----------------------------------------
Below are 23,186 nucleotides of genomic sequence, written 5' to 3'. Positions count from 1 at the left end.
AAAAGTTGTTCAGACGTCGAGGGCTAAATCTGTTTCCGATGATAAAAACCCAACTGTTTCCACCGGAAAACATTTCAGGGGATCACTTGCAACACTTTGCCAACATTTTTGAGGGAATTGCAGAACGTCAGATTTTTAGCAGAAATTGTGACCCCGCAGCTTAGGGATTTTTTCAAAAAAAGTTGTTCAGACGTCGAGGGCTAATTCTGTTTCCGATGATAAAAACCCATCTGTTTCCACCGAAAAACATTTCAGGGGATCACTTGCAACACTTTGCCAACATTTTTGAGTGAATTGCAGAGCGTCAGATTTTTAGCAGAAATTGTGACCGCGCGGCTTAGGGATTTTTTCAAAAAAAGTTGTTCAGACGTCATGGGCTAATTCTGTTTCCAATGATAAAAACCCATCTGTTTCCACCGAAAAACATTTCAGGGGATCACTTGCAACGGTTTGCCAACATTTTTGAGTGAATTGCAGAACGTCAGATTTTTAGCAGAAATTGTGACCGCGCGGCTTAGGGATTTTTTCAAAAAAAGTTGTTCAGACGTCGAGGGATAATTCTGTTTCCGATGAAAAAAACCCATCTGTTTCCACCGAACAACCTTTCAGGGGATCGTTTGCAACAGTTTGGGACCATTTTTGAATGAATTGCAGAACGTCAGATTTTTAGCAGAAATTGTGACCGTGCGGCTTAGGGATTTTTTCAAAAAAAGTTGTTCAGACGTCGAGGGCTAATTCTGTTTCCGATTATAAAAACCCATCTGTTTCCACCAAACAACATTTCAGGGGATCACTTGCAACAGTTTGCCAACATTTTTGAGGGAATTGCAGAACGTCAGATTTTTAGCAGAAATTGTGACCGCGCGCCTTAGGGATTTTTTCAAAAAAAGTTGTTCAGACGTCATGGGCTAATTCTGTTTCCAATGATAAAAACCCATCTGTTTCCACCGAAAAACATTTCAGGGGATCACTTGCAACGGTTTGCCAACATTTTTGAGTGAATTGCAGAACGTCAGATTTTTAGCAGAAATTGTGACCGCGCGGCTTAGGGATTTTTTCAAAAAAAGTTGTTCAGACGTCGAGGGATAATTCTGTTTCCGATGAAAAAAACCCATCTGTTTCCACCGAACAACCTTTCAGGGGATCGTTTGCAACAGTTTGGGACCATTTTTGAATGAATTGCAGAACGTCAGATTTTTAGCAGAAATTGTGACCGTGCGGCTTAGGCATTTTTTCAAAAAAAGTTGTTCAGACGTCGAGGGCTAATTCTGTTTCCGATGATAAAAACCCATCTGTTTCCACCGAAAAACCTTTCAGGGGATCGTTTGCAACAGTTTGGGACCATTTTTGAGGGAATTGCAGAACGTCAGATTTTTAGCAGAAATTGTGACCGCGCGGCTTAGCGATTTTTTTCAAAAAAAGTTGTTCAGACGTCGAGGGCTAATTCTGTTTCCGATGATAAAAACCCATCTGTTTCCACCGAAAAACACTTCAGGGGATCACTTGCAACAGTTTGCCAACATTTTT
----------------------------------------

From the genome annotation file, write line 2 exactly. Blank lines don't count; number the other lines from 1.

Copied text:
AAAAGTTGTTCAGACGTCGAGGGCTAAATCTGTTTCCGATGATAAAAACCCAACTGTTTCCACCGGAAAACATTTCAGGGGATCACTTGCAACACTTTGCCAACATTTTTGAGGGAATTGCAGAACGTCAGATTTTTAGCAGAAATTGTGACCCCGCAGCTTAGGGATTTTTTCAAAAAAAGTTGTTCAGACGTCGAGGGCTAATTCTGTTTCCGATGATAAAAACCCATCTGTTTCCACCGAAAAACATTTCAGGGGATCACTTGCAACACTTTGCCAACATTTTTGAGTGAATTGCAGAGCGTCAGATTTTTAGCAGAAATTGTGACCGCGCGGCTTAGGGATTTTTTCAAAAAAAGTTGTTCAGACGTCATGGGCTAATTCTGTTTCCAATGATAAAAACCCATCTGTTTCCACCGAAAAACATTTCAGGGGATCACTTGCAACGGTTTGCCAACATTTTTGAGTGAATTGCAGAACGTCAGATTTTTAGCAGAAATTGTGACCGCGCGGCTTAGGGATTTTTTCAAAAAAAGTTGTTCAGACGTCGAGGGATAATTCTGTTTCCGATGAAAAAAACCCATCTGTTTCCACCGAACAACCTTTCAGGGGATCGTTTGCAACAGTTTGGGACCATTTTTGAATGAATTGCAGAACGTCAGATTTTTAGCAGAAATTGTGACCGTGCGGCTTAGGGATTTTTTCAAAAAAAGTTGTTCAGACGTCGAGGGCTAATTCTGTTTCCGATTATAAAAACCCATCTGTTTCCACCAAACAACATTTCAGGGGATCACTTGCAACAGTTTGCCAACATTTTTGAGGGAATTGCAGAACGTCAGATTTTTAGCAGAAATTGTGACCGCGCGCCTTAGGGATTTTTTCAAAAAAAGTTGTTCAGACGTCATGGGCTAATTCTGTTTCCAATGATAAAAACCCATCTGTTTCCACCGAAAAACATTTCAGGGGATCACTTGCAACGGTTTGCCAACATTTTTGAGTGAATTGCAGAACGTCAGATTTTTAGCAGAAATTGTGACCGCGCGGCTTAGGGATTTTTTCAAAAAAAGTTGTTCAGACGTCGAGGGATAATTCTGTTTCCGATGAAAAAAACCCATCTGTTTCCACCGAACAACCTTTCAGGGGATCGTTTGCAACAGTTTGGGACCATTTTTGAATGAATTGCAGAACGTCAGATTTTTAGCAGAAATTGTGACCGTGCGGCTTAGGCATTTTTTCAAAAAAAGTTGTTCAGACGTCGAGGGCTAATTCTGTTTCCGATGATAAAAACCCATCTGTTTCCACCGAAAAACCTTTCAGGGGATCGTTTGCAACAGTTTGGGACCATTTTTGAGGGAATTGCAGAACGTCAGATTTTTAGCAGAAATTGTGACCGCGCGGCTTAGCGATTTTTTTCAAAAAAAGTTGTTCAGACGTCGAGGGCTAATTCTGTTTCCGATGATAAAAACCCATCTGTTTCCACCGAAAAACACTTCAGGGGATCACTTGCAACAGTTTGCCAACATTTTT